Michael Scott is CEO of Waste Diversion Ontario (www.wdo.ca), which oversees Ontario's recycling programs for electrical and
electronic equipment, used tires, Blue Box material, and household
hazardous waste. As part of its oversight role, WDO monitors these
programs to ensure they are fully funded by the producers of the
materials being diverted from our landfills.
TORONTO, March 28, 2013 /CNW/ - Lately there has been some discussion
about tire recycling and the costs associated with the responsible
recycling of old tires, specifically the large tires used in the
agricultural, mining and forestry industries.
These discussions will no doubt continue in the weeks ahead,
particularly because the cost to recycle many types of tires is
As this continues to unfold, let's try to keep in mind some important
First, under the leadership and management of Ontario Tire Stewardship
(OTS), the organization established to manage the recycling of our used
tires, Ontario's tire recycling program has been a resounding success (www.RethinkTires.ca). No longer do we see tires thrown into ditches along our roads. In the
four years since this program began, OTS has recycled over 50 million
old tires. That's 50 million tires no longer going into our landfills.
Today, over 95 percent of Ontario's used tires are recycled, many into
useful products like roof shingles, traffic cone bases, playground
safety tiles, and the rubber pavement in hockey arenas. Just by using
shingles made from recycled tires on a typical roof, 64 tires are kept
out of landfill. And Ontario is the only province in Canada that
recycles a full range of tires, including the larger and heavier ones
used in the agricultural, construction, mining and forestry sectors.
Second, let's remember who pays for this recycling. Simply put, the
manufacturers and importers of new tires pay these costs. The recycling
program that OTS manages is paid for by people who manufacture and
supply Ontarians with tires. Long ago, everyone agreed, including the
tire manufacturers, that those who produce the tires should be
responsible for paying the full cost of recycling them.
This leads to my third point, and here's the scoop: It is entirely up to
the tire manufacturers to decide how to pass these costs directly to
you and me. Some call this an eco fee. Others call it an eco tax. It is
neither. It is the cost of recycling the tires. It is the manufacturers
who decide how their customers pay for these costs, by either including
them in the tire price, or by adding them to the price and displaying
this cost on the receipt you receive when you purchase a tire. Not a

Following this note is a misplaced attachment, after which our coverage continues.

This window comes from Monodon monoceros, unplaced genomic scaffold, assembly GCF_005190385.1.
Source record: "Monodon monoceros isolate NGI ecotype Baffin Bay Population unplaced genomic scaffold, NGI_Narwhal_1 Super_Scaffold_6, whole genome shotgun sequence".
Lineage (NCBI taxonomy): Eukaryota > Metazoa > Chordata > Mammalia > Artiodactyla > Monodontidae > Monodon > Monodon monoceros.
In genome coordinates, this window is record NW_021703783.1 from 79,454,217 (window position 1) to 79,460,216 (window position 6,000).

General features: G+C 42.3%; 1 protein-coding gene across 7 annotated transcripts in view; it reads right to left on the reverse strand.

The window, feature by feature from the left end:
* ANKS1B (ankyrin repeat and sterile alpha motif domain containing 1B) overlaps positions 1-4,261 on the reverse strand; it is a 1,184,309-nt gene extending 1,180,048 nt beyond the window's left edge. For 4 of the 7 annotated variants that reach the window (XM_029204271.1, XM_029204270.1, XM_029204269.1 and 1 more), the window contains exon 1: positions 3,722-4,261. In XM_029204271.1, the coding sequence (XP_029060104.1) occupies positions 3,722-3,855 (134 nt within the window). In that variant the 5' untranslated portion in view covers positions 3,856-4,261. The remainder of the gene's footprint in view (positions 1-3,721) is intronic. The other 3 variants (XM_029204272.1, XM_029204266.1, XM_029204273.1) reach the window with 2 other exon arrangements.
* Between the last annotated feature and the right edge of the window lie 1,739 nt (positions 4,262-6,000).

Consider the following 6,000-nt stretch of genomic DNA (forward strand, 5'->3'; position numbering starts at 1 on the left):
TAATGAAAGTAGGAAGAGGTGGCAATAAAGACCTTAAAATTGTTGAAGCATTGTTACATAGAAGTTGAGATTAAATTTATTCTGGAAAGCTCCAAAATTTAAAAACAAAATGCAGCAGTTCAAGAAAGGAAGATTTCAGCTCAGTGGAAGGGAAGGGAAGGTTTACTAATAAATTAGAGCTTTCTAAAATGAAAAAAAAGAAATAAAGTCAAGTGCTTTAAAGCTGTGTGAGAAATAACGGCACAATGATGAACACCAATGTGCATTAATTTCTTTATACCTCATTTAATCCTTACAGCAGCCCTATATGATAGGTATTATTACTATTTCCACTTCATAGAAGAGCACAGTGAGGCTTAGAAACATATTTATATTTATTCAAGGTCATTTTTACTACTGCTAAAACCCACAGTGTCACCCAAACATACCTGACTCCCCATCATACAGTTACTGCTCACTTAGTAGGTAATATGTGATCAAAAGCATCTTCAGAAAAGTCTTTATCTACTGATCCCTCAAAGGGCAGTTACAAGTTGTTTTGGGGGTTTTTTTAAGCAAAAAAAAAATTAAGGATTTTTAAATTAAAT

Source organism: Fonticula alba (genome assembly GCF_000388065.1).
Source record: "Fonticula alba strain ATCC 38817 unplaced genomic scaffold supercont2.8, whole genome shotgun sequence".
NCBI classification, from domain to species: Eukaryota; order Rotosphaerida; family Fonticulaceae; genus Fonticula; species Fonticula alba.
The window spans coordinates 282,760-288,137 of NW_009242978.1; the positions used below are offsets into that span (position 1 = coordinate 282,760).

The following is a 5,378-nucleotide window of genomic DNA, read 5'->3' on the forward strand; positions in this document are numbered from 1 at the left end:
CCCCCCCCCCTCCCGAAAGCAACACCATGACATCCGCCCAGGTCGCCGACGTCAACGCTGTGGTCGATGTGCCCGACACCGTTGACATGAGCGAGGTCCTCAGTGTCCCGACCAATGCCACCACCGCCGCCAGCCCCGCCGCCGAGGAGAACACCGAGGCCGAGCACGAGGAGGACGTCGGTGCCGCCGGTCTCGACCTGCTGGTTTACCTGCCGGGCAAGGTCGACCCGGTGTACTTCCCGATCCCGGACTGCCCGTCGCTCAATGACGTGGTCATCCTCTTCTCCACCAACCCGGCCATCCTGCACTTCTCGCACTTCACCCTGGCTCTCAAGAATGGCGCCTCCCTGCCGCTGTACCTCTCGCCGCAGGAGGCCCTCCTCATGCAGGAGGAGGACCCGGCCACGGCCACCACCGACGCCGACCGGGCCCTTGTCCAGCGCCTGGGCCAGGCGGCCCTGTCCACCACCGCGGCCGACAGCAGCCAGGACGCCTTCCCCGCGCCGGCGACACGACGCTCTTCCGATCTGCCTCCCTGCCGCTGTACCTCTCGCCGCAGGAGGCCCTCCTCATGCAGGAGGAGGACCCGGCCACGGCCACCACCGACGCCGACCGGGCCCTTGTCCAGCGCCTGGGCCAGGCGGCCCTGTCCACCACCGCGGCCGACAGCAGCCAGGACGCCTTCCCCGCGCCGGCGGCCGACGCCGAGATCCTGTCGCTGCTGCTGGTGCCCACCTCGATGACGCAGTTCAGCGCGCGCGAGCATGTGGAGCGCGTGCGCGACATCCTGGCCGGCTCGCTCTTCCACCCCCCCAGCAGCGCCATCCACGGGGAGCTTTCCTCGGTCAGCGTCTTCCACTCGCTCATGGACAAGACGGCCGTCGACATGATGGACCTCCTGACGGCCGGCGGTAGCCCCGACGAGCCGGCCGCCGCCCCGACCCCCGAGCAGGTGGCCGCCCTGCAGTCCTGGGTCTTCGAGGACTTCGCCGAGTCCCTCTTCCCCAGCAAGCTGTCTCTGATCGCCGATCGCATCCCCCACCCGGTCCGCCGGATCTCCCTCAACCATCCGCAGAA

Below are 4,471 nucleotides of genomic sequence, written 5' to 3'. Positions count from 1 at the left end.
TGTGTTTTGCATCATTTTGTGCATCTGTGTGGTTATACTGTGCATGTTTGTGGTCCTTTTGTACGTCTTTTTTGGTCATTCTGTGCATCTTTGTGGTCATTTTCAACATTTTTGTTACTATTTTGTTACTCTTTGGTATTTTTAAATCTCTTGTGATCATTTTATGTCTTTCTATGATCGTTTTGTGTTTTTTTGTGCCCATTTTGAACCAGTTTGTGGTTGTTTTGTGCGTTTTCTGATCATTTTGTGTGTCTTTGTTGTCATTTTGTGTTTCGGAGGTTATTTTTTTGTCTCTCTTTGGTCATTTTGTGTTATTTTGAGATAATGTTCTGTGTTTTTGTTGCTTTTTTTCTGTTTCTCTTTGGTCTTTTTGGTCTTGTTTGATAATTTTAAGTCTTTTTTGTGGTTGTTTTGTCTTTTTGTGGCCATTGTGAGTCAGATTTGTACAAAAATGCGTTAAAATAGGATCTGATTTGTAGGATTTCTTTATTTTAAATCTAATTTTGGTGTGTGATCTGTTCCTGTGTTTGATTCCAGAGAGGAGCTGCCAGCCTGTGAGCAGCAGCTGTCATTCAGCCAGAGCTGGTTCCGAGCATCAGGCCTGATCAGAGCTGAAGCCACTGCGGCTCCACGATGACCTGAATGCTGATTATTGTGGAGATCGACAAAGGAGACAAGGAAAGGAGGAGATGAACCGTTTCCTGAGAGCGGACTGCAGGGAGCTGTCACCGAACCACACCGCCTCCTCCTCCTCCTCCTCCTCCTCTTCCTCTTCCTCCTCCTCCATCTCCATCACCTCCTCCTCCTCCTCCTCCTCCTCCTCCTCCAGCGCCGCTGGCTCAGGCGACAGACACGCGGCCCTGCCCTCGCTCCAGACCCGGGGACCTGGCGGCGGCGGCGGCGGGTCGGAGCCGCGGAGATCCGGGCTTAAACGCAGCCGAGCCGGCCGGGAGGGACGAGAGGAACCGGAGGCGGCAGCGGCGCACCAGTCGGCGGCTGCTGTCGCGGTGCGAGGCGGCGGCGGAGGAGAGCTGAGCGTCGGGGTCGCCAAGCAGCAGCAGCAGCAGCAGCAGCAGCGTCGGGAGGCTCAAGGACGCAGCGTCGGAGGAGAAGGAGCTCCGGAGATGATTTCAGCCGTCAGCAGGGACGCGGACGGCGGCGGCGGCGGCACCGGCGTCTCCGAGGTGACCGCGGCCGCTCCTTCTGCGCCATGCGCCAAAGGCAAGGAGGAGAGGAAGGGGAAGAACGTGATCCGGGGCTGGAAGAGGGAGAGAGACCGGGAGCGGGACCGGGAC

penny of this money goes to government - it goes right back into the
cost of tire recycling where it belongs.
My fourth point: Costs for recycling many types of tires, including
those used in the agricultural sector, are going up. OTS is now
required by the Minister of the Environment's Regulation to bill tire
manufacturers for actual recycling costs, not estimated costs. And
because of the weight and size of many tires in the agricultural
sector, it costs more to recycle them. One tire can weigh as much as
1,200 kilograms, or 100 times more than one of the tires on a family
My final point: Under the Used Tires Program, everyone including farmers
can now dispose of their old tires at no extra charge. The program has
eliminated a cost farmers previously had to pay for the responsible
disposal of their tires. OTS has worked with farmers to remove, free of
charge, large accumulations of tires. To date, they have cleaned up
more than 500,000 tires, including many from agricultural properties,
thus eliminating the costs that farmers would have otherwise had to
bear to clean up those piles themselves.
OTS has consulted extensively with those affected by the increasing
costs. It has also offered to meet with any organization, particularly
in the agricultural, forestry and mining sectors, and will continue to
do so in the weeks ahead. As the oversight agency, Waste Diversion
Ontario will keep monitoring this consultation process to make sure
everyone is treated fairly.
As we move forward, let's also remember this: Thankfully, we are in a
new era. Gone are the days when old tires were treated as junk. Gone
are the days when our landfills and fields were full of old tires.
Instead, we now have a successful tire recycling program that is fully
funded by the folks who make our tires.
SOURCE: Waste Diversion Ontario
For further information:
Julie Kwiecinski, WDO Communications